It’s impossible to predict how long you’ll be in labor before your baby arrives. After all — your baby is the one in charge! That’s why it’s important to learn about, and prepare for, this part of your pregnancy experience.

Learn more about managing your pain during labor.

 

Know the signs of preterm labor

Babies are considered full term at 37 weeks, so if your labor begins before then, it’s considered preterm or premature labor.

Some signs include:

  • Backache
  • Change in the type or amount of vaginal discharge
  • Contractions, especially four or more in an hour
  • Diarrhea
  • Gush of fluid from the vagina
  • Menstrual-like cramps
  • Pressure in the lower belly

Learn about common problems of premature or sick infants.


Choose a pediatrician

Your doctor or midwife will deliver your baby and care for you. However, because your newborn will need his or her own doctor during your stay and for follow-up appointments, choose and contact a pediatrician before you come to the hospital.

If you don’t have a pediatrician that you already know of, we’ll help you find the perfect doctor for your little one.

Find a doctor


FAQs

No matter if you’re four weeks along or coming up on your due date, if you have questions about labor, delivery, or life with a newborn, we’re here for you.

Every insurance plan differs in the coverage they provide for you and your baby. You may want to check whether preauthorization is required, the authorized length of stay, and which testing or procedures are covered. Your insurance carrier also will help you understand your copayments and deductibles.

You generally have 30 days from the date of birth to add your newborn to your primary insurance policy. We’ll let your insurance carrier know if you or your baby stays at the hospital longer due to complications.

Call our pre-registration office, and a financial counselor will help you figure out the best payment options. You may also qualify for financial assistance. Learn more about our financial assistance and charity care.

Learn about women’s health conditions

Health for you and baby

pregnancychecklist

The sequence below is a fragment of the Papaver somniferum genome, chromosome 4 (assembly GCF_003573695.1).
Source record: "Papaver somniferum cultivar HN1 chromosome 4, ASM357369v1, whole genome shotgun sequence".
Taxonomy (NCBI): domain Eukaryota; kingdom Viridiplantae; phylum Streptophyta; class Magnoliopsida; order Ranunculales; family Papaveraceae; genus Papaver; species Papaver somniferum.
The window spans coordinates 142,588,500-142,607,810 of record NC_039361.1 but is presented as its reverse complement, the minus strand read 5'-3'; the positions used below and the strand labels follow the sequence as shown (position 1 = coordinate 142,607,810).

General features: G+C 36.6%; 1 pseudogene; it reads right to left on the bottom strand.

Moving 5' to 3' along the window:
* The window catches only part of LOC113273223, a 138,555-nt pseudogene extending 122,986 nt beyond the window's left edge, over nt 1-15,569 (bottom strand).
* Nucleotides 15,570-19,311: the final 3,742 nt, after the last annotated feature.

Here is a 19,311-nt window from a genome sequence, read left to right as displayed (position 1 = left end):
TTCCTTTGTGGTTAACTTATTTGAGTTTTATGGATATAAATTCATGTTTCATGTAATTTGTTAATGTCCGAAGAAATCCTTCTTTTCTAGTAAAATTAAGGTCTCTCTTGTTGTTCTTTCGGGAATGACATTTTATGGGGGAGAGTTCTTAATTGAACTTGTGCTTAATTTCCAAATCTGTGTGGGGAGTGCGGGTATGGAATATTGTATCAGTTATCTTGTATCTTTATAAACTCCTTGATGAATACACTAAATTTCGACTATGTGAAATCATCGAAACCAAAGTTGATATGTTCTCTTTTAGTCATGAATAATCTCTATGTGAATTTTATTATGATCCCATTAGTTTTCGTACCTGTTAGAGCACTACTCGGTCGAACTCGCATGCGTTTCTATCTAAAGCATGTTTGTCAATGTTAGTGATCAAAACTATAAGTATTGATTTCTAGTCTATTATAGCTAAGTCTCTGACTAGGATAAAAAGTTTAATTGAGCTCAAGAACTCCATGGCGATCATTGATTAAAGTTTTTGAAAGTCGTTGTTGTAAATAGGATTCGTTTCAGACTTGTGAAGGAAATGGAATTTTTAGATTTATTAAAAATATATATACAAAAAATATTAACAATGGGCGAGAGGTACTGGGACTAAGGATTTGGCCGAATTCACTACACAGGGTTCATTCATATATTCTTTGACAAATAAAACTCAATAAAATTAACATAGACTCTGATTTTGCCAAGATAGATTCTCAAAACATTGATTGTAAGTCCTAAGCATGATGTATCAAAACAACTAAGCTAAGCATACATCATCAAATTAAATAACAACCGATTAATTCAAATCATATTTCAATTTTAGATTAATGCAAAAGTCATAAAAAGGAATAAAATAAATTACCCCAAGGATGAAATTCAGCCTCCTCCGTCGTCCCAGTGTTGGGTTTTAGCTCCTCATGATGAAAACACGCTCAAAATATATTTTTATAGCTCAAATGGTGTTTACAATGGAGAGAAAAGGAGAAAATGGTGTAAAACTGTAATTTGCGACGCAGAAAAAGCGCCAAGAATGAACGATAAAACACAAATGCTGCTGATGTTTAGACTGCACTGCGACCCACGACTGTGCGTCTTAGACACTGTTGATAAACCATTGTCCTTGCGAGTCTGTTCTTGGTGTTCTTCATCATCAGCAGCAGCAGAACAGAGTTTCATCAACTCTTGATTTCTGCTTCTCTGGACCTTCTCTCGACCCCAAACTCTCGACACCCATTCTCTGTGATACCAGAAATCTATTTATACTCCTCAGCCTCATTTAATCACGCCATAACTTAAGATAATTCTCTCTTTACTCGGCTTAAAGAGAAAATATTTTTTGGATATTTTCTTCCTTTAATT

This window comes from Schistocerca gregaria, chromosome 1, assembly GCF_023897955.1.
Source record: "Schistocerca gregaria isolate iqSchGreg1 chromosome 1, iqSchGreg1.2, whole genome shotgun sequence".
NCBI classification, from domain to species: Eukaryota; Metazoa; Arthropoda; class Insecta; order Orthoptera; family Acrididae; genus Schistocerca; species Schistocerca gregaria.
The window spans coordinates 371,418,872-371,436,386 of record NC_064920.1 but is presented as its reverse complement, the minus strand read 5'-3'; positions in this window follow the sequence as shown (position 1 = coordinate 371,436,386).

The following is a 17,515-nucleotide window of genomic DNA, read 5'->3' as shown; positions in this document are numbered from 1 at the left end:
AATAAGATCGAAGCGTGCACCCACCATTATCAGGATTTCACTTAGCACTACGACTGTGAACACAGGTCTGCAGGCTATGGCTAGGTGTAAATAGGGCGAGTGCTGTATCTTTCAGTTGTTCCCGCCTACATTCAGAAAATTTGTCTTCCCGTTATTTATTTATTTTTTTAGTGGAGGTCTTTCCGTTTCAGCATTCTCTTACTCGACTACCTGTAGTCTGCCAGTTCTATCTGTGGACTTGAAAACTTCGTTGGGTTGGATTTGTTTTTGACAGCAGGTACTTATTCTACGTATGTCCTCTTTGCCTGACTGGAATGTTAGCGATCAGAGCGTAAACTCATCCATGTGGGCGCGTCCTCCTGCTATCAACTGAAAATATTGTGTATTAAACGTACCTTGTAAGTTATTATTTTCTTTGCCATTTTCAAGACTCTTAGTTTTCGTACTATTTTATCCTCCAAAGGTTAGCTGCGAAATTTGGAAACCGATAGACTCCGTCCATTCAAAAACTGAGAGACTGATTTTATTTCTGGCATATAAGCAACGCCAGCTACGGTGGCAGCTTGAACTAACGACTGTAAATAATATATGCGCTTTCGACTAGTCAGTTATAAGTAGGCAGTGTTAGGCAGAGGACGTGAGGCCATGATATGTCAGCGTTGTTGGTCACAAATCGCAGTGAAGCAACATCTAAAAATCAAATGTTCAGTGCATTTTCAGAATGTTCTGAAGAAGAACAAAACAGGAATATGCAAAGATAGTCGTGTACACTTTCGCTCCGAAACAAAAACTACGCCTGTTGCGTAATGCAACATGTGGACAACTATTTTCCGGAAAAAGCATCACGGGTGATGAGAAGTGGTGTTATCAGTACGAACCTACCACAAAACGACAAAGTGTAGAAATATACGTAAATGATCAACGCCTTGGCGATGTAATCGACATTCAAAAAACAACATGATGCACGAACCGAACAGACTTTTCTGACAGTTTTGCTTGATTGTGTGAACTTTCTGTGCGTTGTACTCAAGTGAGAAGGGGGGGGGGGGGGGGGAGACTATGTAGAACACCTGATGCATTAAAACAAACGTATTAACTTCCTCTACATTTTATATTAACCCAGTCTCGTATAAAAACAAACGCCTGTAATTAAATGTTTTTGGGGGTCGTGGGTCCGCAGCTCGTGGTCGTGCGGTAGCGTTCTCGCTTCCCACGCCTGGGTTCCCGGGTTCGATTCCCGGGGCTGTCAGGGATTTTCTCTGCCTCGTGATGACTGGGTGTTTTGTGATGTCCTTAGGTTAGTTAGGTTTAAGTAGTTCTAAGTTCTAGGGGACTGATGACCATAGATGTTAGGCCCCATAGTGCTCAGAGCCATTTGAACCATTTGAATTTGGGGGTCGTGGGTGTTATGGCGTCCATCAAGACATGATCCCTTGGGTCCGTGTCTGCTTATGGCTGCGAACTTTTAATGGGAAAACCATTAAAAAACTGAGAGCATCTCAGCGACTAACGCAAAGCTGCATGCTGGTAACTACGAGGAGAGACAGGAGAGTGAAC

Your Checklist for a Healthy Pregnancy

It is important to see your doctor at least 13 times during your pregnancy. But there’s much more you need to do besides seeing your doctor every month.

By Dani Kurtz

5 min read

Pregnancy Heartburn

Pregnancy Heartburn? 7 Ways to Get Relief

Expectant mothers everywhere are aching to know one thing: “How can I get some relief from this awful pregnancy heartburn?” To help ease your pain, here are some answers to your “burning” questions.

By Kathryn Walker, MD

5 min read

Blog-AMA

What to Know About Pregnancy Over Age 35

You may have heard the term “advanced maternal age” or “AMA,” but what does it mean?  A woman who is 35 or older on her due date is considered to be of advanced maternal age. Traditionally, this age has been used to designate a group of women who are at a higher risk of having a child with certain chromosomal disorders like Down syndrome, Trisomy 18, or Trisomy 13.

By Lauren Ahles

5 min read

Ultrasound

How are Due Dates Calculated?

A popular question on the Intermountain Moms Facebook page has been around calculating due dates. So, here is the science behind the exciting date.

By Dani Kurtz

5 min read

The Benefits of Prenatal Massage

Pregnancy Made More Comfortable With Prenatal Massage

Massage therapy during pregnancy is a wonderful way to reduce the discomforts associated with pregnancy like backaches, leg cramps, headaches, and swelling.

By Jeni Jones

5 min read

Sleeping while pregnant

How can I get better sleep while pregnant?

You’re pregnant and always tired. Yet, somehow you can’t seem to get a good night’s sleep. Here are a few things that might help.

By M. Sean Esplin, MD

5 min read